News & what's on - Written by on Sunday, February 12, 2012 10:08 - 1 Comment

The million dollar question: Are you covered? D&O insurance – the Top 10 things you need to know

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We are delighted to include a guest post today by our colleague, Colin Read a partner in our insurance group.

With the SFO targeting senior officers and costs in mounting which could exceed 1 million US$ UK£’s Directors & Officers should ensure that they have in place a suitable Directors & Officers insurance policy to pay for costs and expenses which they may incur flowing from Bribery Act investigation and enforcement activity.

By Colin Read, Partner Pinsent Masons

The introduction of the Bribery Act has proved a perfect opportunity for the directors’ and officers’ insurance providers – and brokers – to remind directors of the value of this form of cover.  Advisors costs in defending a criminal prosecution can reach seven digit sums. Even a well heeled director would be well advised to have in place good D&O cover.

The premium for D&O is invariably paid for by a company along with employers’ liability, public liability and perhaps professional indemnity and products liability cover.  And that is before moving on to spend by companies of keyman cover, property cover, business interruption insurance and so on.  D&O cover though tends to focus minds.

Unlike the other forms of insurance it is personal to the director, not the company.

Even after retirement, D&O can provide a director with some comfort.

Brokers, insurers and lawyers often find they are not in the first round of those “in the know” when it comes to investigations.  In the early hours and days of an investigation, insurance is often not high up the priority list.  But for company secretaries and risk managers this is an obvious potential mitigant to the new risks haring around an organisation.

Occasionally, a review of the D&O can demonstrate that the cover is not quite what was thought to be provided.  If you want to minimise that risk, we suggest a review of our top 10 tips and if necessary a “healthcheck” review to stress test your D&O against likely scenarios to be faced by your organisation.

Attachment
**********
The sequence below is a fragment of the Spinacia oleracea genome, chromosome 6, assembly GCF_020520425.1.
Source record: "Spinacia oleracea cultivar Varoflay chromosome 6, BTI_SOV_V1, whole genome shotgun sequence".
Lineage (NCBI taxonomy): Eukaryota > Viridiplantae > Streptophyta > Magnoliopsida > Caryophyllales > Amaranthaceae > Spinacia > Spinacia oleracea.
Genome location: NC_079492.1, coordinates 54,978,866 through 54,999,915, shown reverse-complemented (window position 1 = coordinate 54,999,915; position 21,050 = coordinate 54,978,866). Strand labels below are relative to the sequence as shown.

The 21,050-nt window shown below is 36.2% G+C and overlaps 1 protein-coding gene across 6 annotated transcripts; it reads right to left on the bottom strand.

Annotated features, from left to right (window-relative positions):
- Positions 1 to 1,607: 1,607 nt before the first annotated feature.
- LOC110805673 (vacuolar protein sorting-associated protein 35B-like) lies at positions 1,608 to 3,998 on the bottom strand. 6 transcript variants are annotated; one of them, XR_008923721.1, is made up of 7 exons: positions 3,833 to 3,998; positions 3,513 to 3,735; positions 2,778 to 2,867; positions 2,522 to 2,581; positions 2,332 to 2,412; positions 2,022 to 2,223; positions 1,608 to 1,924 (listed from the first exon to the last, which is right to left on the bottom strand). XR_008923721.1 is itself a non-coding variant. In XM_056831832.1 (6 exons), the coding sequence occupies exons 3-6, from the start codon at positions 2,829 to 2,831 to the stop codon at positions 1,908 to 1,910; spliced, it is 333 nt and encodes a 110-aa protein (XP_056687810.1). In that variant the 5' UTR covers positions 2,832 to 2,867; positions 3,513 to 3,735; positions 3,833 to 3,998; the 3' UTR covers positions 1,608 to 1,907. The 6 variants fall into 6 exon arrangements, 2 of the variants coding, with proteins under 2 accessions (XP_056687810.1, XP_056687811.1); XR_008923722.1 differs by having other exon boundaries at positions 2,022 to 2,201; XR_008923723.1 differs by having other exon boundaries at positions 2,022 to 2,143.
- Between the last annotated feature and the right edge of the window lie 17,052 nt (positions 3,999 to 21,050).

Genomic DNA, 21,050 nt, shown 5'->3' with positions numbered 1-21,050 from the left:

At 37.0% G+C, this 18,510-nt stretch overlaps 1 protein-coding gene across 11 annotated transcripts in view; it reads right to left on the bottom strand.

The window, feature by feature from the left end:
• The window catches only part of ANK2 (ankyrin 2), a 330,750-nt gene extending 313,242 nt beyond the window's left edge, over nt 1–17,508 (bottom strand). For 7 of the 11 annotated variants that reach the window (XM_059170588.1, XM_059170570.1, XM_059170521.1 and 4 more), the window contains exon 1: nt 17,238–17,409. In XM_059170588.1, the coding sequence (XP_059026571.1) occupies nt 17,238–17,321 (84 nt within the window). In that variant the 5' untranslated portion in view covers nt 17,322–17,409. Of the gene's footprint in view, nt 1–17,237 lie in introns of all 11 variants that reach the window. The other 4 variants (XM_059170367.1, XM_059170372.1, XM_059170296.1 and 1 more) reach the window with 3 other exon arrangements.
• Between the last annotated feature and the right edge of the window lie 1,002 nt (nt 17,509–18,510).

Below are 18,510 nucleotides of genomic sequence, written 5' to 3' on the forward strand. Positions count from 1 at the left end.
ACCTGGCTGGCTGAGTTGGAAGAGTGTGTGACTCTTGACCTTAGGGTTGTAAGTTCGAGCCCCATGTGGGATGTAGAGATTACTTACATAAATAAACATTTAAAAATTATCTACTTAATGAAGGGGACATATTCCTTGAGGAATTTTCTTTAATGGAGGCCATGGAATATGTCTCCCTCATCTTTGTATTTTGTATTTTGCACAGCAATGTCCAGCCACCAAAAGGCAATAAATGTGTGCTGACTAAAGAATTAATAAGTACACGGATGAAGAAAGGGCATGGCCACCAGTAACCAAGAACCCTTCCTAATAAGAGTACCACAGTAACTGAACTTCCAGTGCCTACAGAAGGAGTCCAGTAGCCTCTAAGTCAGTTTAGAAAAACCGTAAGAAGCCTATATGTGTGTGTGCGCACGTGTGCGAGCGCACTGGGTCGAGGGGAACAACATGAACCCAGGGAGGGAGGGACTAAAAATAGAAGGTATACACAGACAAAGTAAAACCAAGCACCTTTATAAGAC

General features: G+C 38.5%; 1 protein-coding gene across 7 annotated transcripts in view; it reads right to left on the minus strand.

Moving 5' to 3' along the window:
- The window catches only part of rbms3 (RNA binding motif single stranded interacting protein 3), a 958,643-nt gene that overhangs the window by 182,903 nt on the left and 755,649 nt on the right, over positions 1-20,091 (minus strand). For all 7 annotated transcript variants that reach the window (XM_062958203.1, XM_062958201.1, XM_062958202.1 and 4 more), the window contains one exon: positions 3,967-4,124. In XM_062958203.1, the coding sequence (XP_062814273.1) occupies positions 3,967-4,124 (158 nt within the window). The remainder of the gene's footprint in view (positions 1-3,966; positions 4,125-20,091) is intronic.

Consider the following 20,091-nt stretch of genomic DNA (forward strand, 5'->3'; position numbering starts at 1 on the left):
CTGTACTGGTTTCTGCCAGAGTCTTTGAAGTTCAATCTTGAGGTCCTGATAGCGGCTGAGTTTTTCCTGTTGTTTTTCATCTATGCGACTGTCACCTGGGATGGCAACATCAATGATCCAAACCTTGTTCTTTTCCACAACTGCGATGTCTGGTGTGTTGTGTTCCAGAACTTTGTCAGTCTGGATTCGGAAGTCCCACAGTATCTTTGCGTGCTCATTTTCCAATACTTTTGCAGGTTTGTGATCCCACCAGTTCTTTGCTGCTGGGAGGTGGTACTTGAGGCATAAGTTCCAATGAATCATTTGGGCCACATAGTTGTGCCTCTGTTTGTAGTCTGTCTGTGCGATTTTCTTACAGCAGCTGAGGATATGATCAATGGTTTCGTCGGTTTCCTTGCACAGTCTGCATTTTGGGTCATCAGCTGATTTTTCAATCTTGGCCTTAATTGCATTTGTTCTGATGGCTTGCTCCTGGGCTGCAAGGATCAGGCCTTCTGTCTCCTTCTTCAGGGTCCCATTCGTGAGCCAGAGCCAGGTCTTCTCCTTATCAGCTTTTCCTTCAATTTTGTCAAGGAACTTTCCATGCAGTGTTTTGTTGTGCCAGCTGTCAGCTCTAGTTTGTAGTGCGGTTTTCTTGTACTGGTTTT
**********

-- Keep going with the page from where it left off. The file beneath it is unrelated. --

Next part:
Who is your parent?

Directors – executive and non-executive – in the UK have become ever mindful of their duties – helped, no doubt, by the Bribery Act and the surrounding publicity.

In checking your D&O, you may find, of course, that your company is a subsidiary of a non-UK headquartered entity.  No doubt that parent company takes out D&O for its top directors and directors of subisidiaries.

Two nations divided by a common language

But does that policy in, say, the US, fit easily with the UK legislative framework?

Some “head” D&O policies will be mindful of the specific issues faced by local subsidiaries.  US D&O, for example, often leaves open the choice of law to reflect the position in the relevant subsidiary’s home country.  At the very least, directors in the UK will want their parent’s administrative staff responsible for buying D&O to alert the broker to UK-specific concerns and wordings (eg shadow director, the Bribery Act and extradition concerns).

Local cover increasingly popular

D&O market players in London have seen a trend of directors – especially non-executive directors – of UK based subsidiaries preferring to avoid this work by demanding payment of a local English law D&O cover.

10 Essential things you need to know about your D&O cover

1.      What is the limit of indemnity?  Is it inclusive or exclusive of defence costs?  Does it have a per claim limit?  Are the limits sufficient for the directors given factors such as the number of directors, the changing nature of the company’s business and its geographical extent?

2.      Does the policy cover claims against former directors?  What about shadow and non-executive directors?  Does the policy cover directors after they have retired/ resigned?

3.      Does the policy cover directors of all the companies in the group, including associated or joint venture companies (i.e. where the policyholder may have a minority shareholding)?

4.      Does the policy contain any significant jurisdictional exclusions or limitations so that coverage may not extend to claims brought in foreign courts, for example in the US or Canada?  Are these exclusions a relevant consideration for the company given its scope of operations?

5.      How does the policy deal with acquisitions during the policy period?  Does it automatically extend cover to the directors of acquired companies? How about changes in the corporate structure during the policy period, for example will any mergers or takeovers affect coverage?

6.      What exclusions does the policy have and how might these impact in the event of a claim?

7.      Does the policy cover a director’s costs of fighting extradition proceedings to other countries where they might face criminal charges?

8.      Does the policy cover a director’s costs of dealing with an investigation by a regulatory authority, as well as defending subsequent enforcement/disciplinary action?

9.      Do you fully understand when it is necessary to notify insurers of circumstances or claims to ensure cover under the terms of the policy?  What has to be notified to insurers, when, how quickly and in what form?

10.     Does the company have in place the appropriate risk management systems for detecting and promptly notifying circumstances or claims against directors to insurers?

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